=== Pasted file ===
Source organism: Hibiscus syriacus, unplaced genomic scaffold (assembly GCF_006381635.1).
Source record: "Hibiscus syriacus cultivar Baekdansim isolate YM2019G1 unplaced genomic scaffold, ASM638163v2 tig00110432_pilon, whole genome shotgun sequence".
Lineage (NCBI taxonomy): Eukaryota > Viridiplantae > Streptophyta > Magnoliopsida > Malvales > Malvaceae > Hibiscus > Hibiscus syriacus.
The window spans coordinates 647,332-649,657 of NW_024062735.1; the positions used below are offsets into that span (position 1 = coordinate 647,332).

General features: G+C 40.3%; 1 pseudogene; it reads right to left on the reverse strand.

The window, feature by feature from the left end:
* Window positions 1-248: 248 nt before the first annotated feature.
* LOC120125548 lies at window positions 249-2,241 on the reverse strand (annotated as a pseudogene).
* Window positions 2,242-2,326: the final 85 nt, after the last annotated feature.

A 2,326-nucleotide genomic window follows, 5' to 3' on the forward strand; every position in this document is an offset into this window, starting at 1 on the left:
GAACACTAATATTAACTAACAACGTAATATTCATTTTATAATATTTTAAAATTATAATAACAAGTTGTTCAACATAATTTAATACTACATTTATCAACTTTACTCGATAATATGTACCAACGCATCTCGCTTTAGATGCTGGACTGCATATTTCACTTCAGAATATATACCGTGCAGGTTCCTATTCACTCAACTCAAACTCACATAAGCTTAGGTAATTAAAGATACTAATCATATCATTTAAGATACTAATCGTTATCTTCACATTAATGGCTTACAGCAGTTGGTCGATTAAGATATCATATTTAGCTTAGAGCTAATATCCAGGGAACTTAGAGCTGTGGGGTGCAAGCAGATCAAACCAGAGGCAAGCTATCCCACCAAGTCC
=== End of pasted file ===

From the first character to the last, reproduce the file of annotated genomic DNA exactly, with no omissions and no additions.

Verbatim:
Source organism: Hibiscus syriacus, unplaced genomic scaffold (assembly GCF_006381635.1).
Source record: "Hibiscus syriacus cultivar Baekdansim isolate YM2019G1 unplaced genomic scaffold, ASM638163v2 tig00110432_pilon, whole genome shotgun sequence".
Lineage (NCBI taxonomy): Eukaryota > Viridiplantae > Streptophyta > Magnoliopsida > Malvales > Malvaceae > Hibiscus > Hibiscus syriacus.
The window spans coordinates 647,332-649,657 of NW_024062735.1; the positions used below are offsets into that span (position 1 = coordinate 647,332).

General features: G+C 40.3%; 1 pseudogene; it reads right to left on the reverse strand.

The window, feature by feature from the left end:
* Window positions 1-248: 248 nt before the first annotated feature.
* LOC120125548 lies at window positions 249-2,241 on the reverse strand (annotated as a pseudogene).
* Window positions 2,242-2,326: the final 85 nt, after the last annotated feature.

A 2,326-nucleotide genomic window follows, 5' to 3' on the forward strand; every position in this document is an offset into this window, starting at 1 on the left:
GAACACTAATATTAACTAACAACGTAATATTCATTTTATAATATTTTAAAATTATAATAACAAGTTGTTCAACATAATTTAATACTACATTTATCAACTTTACTCGATAATATGTACCAACGCATCTCGCTTTAGATGCTGGACTGCATATTTCACTTCAGAATATATACCGTGCAGGTTCCTATTCACTCAACTCAAACTCACATAAGCTTAGGTAATTAAAGATACTAATCATATCATTTAAGATACTAATCGTTATCTTCACATTAATGGCTTACAGCAGTTGGTCGATTAAGATATCATATTTAGCTTAGAGCTAATATCCAGGGAACTTAGAGCTGTGGGGTGCAAGCAGATCAAACCAGAGGCAAGCTATCCCACCAAGTCC